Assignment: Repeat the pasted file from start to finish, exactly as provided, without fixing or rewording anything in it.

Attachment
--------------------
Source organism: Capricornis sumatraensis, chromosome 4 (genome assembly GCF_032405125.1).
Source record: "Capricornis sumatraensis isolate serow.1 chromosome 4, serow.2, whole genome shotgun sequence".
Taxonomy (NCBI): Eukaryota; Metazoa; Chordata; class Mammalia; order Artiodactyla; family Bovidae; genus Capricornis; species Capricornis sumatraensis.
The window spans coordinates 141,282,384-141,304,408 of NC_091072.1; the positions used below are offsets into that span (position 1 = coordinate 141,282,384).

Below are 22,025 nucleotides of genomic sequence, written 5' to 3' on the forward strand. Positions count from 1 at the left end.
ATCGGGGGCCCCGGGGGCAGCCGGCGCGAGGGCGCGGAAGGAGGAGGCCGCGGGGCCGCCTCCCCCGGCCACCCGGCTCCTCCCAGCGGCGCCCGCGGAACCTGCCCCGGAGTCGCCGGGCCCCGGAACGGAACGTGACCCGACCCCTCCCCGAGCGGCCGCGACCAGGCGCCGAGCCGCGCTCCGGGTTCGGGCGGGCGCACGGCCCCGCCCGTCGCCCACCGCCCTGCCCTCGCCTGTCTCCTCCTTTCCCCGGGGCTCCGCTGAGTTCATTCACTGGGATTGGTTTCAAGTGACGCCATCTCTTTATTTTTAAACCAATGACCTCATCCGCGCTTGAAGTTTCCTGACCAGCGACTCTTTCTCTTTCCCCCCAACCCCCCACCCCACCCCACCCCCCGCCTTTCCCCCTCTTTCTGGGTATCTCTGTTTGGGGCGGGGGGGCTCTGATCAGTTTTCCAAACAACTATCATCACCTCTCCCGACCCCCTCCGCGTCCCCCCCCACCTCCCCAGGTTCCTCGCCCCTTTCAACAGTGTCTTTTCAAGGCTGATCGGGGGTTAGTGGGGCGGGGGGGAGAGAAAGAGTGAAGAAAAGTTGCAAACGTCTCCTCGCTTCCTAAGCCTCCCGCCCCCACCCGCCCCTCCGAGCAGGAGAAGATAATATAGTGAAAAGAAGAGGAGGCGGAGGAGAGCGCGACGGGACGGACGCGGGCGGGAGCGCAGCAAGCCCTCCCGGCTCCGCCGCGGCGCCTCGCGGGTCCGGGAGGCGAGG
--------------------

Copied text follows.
Source organism: Capricornis sumatraensis, chromosome 4 (genome assembly GCF_032405125.1).
Source record: "Capricornis sumatraensis isolate serow.1 chromosome 4, serow.2, whole genome shotgun sequence".
Taxonomy (NCBI): Eukaryota; Metazoa; Chordata; class Mammalia; order Artiodactyla; family Bovidae; genus Capricornis; species Capricornis sumatraensis.
The window spans coordinates 141,282,384-141,304,408 of NC_091072.1; the positions used below are offsets into that span (position 1 = coordinate 141,282,384).

Below are 22,025 nucleotides of genomic sequence, written 5' to 3' on the forward strand. Positions count from 1 at the left end.
ATCGGGGGCCCCGGGGGCAGCCGGCGCGAGGGCGCGGAAGGAGGAGGCCGCGGGGCCGCCTCCCCCGGCCACCCGGCTCCTCCCAGCGGCGCCCGCGGAACCTGCCCCGGAGTCGCCGGGCCCCGGAACGGAACGTGACCCGACCCCTCCCCGAGCGGCCGCGACCAGGCGCCGAGCCGCGCTCCGGGTTCGGGCGGGCGCACGGCCCCGCCCGTCGCCCACCGCCCTGCCCTCGCCTGTCTCCTCCTTTCCCCGGGGCTCCGCTGAGTTCATTCACTGGGATTGGTTTCAAGTGACGCCATCTCTTTATTTTTAAACCAATGACCTCATCCGCGCTTGAAGTTTCCTGACCAGCGACTCTTTCTCTTTCCCCCCAACCCCCCACCCCACCCCACCCCCCGCCTTTCCCCCTCTTTCTGGGTATCTCTGTTTGGGGCGGGGGGGCTCTGATCAGTTTTCCAAACAACTATCATCACCTCTCCCGACCCCCTCCGCGTCCCCCCCCACCTCCCCAGGTTCCTCGCCCCTTTCAACAGTGTCTTTTCAAGGCTGATCGGGGGTTAGTGGGGCGGGGGGGAGAGAAAGAGTGAAGAAAAGTTGCAAACGTCTCCTCGCTTCCTAAGCCTCCCGCCCCCACCCGCCCCTCCGAGCAGGAGAAGATAATATAGTGAAAAGAAGAGGAGGCGGAGGAGAGCGCGACGGGACGGACGCGGGCGGGAGCGCAGCAAGCCCTCCCGGCTCCGCCGCGGCGCCTCGCGGGTCCGGGAGGCGAGG